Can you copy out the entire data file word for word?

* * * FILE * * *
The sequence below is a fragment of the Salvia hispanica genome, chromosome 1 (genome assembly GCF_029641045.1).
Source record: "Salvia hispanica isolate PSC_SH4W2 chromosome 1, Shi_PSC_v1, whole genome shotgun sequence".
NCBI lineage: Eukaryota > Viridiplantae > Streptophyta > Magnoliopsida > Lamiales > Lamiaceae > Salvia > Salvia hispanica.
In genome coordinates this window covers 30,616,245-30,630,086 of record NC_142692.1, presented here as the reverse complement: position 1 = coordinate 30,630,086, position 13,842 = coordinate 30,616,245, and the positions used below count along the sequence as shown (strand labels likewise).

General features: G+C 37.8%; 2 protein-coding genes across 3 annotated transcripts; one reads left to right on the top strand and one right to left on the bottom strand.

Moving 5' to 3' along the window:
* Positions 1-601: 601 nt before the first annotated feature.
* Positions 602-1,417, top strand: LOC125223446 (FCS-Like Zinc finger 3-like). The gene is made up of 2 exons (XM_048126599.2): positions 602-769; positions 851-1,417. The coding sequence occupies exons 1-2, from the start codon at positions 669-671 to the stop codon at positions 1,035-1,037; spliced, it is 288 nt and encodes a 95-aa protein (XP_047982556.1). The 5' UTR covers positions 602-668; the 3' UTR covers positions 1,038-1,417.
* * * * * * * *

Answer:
The sequence below is a fragment of the Salvia hispanica genome, chromosome 1 (genome assembly GCF_029641045.1).
Source record: "Salvia hispanica isolate PSC_SH4W2 chromosome 1, Shi_PSC_v1, whole genome shotgun sequence".
NCBI lineage: Eukaryota > Viridiplantae > Streptophyta > Magnoliopsida > Lamiales > Lamiaceae > Salvia > Salvia hispanica.
In genome coordinates this window covers 30,616,245-30,630,086 of record NC_142692.1, presented here as the reverse complement: position 1 = coordinate 30,630,086, position 13,842 = coordinate 30,616,245, and the positions used below count along the sequence as shown (strand labels likewise).

General features: G+C 37.8%; 2 protein-coding genes across 3 annotated transcripts; one reads left to right on the top strand and one right to left on the bottom strand.

Moving 5' to 3' along the window:
* Positions 1-601: 601 nt before the first annotated feature.
* Positions 602-1,417, top strand: LOC125223446 (FCS-Like Zinc finger 3-like). The gene is made up of 2 exons (XM_048126599.2): positions 602-769; positions 851-1,417. The coding sequence occupies exons 1-2, from the start codon at positions 669-671 to the stop codon at positions 1,035-1,037; spliced, it is 288 nt and encodes a 95-aa protein (XP_047982556.1). The 5' UTR covers positions 602-668; the 3' UTR covers positions 1,038-1,417.